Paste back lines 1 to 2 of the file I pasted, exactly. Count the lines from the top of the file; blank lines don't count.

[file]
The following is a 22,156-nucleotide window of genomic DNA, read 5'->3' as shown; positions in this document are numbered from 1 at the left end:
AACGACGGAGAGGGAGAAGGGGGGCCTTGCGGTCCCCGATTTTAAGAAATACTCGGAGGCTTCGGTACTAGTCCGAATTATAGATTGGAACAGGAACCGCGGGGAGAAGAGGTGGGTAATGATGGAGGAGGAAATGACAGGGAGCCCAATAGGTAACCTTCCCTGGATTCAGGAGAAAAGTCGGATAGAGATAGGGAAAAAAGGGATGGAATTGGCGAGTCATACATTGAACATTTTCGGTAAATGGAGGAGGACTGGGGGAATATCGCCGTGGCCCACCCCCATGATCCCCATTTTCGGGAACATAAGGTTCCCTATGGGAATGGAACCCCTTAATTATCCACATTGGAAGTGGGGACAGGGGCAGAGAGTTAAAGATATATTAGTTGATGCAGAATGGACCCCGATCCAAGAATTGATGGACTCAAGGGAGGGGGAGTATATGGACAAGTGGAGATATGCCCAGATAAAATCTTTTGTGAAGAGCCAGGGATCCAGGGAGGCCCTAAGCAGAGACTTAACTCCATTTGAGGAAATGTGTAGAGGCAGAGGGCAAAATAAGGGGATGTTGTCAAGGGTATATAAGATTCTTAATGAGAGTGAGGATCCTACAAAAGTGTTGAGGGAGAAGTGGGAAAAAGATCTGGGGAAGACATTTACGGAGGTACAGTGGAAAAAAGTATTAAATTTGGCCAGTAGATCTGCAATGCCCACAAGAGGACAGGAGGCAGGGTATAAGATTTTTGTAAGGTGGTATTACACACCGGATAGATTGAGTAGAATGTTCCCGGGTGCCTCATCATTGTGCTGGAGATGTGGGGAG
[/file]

The following is a 22,156-nucleotide window of genomic DNA, read 5'->3' as shown; positions in this document are numbered from 1 at the left end:
AACGACGGAGAGGGAGAAGGGGGGCCTTGCGGTCCCCGATTTTAAGAAATACTCGGAGGCTTCGGTACTAGTCCGAATTATAGATTGGAACAGGAACCGCGGGGAGAAGAGGTGGGTAATGATGGAGGAGGAAATGACAGGGAGCCCAATAGGTAACCTTCCCTGGATTCAGGAGAAAAGTCGGATAGAGATAGGGAAAAAAGGGATGGAATTGGCGAGTCATACATTGAACATTTTCGGTAAATGGAGGAGGACTGGGGGAATATCGCCGTGGCCCACCCCCATGATCCCCATTTTCGGGAACATAAGGTTCCCTATGGGAATGGAACCCCTTAATTATCCACATTGGAAGTGGGGACAGGGGCAGAGAGTTAAAGATATATTAGTTGATGCAGAATGGACCCCGATCCAAGAATTGATGGACTCAAGGGAGGGGGAGTATATGGACAAGTGGAGATATGCCCAGATAAAATCTTTTGTGAAGAGCCAGGGATCCAGGGAGGCCCTAAGCAGAGACTTAACTCCATTTGAGGAAATGTGTAGAGGCAGAGGGCAAAATAAGGGGATGTTGTCAAGGGTATATAAGATTCTTAATGAGAGTGAGGATCCTACAAAAGTGTTGAGGGAGAAGTGGGAAAAAGATCTGGGGAAGACATTTACGGAGGTACAGTGGAAAAAAGTATTAAATTTGGCCAGTAGATCTGCAATGCCCACAAGAGGACAGGAGGCAGGGTATAAGATTTTTGTAAGGTGGTATTACACACCGGATAGATTGAGTAGAATGTTCCCGGGTGCCTCATCATTGTGCTGGAGATGTGGGGAG